I already am seeing this effect in my own social circle. Compound this by divorce and remarriage, and you have a situation of one young(er) person, being pulled in multiple directions when it comes to duties to their aging parents and step-parents.  If Boomers thought they were the Sandwich Generation, then Gen X and Y will be the Smorgasbord Generation — spread in tiny little bits on a whole bunch of plates.  I can see the moral dilemmas now:  How many times per month do you visit your Dad’s ex at the nursing home?   What if she has no one else?  How many years of step-parenting are required before she has claim as a “real” parent?  What if they married and divorced after you left home?

Barbara R. Nicolosi identifies another disturbing trend on the horizon, thanks to our aging population (h/t Mark Shea and The Anchoress):

Do not think me flippant in suggesting that pastors and teachers of the faith must quickly provide substantive, moral reasons for GenXers not to euthanize the Boomers; for them, the Entitled Generation will quickly morph into the Expensive Generation as they and Millennials are bent low under the weight of social programs that were strapped on their backs without their consent.

Doesn’t the future sound great?  Acres of ill-maintained nursing homes, with the occasional distant relative showing up at your bedside with a cup of Helmlock, trying to tell you how you need to preserve your “dignity.”

The problem with kids is that when you really need them, it’s too late to have them.  Yes, my little ones are a drag on my lifestyle — now.  When I was overdue with my third, I was sent to the Hospital for an ultrasound to ensure the baby was doing okay.  In the waiting room, I started chatting with two middle-aged ladies.  Turns out the were accompanying their 80 year old mother for tests.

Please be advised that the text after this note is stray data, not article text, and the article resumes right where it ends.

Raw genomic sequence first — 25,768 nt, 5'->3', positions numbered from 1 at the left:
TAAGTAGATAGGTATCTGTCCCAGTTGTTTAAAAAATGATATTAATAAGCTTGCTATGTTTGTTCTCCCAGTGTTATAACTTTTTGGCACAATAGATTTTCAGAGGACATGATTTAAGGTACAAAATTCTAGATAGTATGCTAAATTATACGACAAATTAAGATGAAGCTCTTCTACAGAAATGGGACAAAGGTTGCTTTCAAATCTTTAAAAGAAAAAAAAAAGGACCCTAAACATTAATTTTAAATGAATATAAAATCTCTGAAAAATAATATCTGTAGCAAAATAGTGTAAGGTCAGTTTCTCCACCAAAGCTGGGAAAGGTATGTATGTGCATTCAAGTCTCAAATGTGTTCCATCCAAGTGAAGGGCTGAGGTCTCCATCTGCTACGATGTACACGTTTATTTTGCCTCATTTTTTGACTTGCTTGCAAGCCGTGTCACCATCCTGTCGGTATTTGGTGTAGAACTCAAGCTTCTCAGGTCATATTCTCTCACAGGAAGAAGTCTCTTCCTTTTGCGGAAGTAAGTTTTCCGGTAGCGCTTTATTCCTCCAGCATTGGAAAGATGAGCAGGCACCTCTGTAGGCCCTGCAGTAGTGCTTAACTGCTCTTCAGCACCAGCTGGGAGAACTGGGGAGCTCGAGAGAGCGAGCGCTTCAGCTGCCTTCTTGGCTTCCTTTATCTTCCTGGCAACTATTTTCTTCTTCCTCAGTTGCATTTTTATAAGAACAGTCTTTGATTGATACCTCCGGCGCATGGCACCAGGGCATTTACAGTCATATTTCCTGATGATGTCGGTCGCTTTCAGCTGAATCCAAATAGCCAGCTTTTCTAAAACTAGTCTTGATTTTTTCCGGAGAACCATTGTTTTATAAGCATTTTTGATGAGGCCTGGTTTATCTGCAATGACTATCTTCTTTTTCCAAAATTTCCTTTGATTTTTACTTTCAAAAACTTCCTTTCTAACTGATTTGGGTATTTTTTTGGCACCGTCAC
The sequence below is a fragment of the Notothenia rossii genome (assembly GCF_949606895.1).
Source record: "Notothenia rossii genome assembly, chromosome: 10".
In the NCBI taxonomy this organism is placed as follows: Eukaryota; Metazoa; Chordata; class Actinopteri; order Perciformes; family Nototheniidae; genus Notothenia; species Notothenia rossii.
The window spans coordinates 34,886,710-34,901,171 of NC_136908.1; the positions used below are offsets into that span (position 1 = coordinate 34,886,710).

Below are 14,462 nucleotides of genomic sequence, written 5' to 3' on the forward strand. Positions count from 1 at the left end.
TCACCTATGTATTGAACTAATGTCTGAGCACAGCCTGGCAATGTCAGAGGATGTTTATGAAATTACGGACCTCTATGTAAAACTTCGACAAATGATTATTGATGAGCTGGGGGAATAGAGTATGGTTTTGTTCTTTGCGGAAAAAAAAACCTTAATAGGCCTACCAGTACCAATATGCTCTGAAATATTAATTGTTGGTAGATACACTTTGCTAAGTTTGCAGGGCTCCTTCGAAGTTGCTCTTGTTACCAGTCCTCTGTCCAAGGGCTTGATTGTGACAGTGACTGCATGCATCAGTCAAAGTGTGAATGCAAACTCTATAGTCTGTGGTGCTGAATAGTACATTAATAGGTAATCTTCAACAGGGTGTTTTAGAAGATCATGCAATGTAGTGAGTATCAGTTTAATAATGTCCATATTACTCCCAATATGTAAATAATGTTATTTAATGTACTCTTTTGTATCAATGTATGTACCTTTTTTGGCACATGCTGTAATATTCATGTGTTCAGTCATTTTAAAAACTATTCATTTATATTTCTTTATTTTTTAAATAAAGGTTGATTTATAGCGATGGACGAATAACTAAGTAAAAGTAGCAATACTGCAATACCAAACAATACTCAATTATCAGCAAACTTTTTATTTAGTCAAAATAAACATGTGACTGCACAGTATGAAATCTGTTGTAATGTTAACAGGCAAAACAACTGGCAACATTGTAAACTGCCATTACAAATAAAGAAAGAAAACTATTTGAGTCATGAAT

“There’s 4 of us,” one sister said.  “So, we all take turns helping Mom.  That way it’s not too hard on any of us, and we don’t have to worry about her.”

There is a whole world of people entering their Golden Years, with not even one person to help, who will forced to rely on the State or charity.  I remember hearing a story about Aldous Huxley, the author of Brave New World.  He was speaking with some students about his Dystopian vision and was shocked so find that they saw it as a Utopia —  they couldn’t wait to get started on this grand project.  It’s hard not see that these same young people, having had their crack at civilization building, are now the elderly of today.

Hopefully, unlike government, people don’t get the old age that they deserve.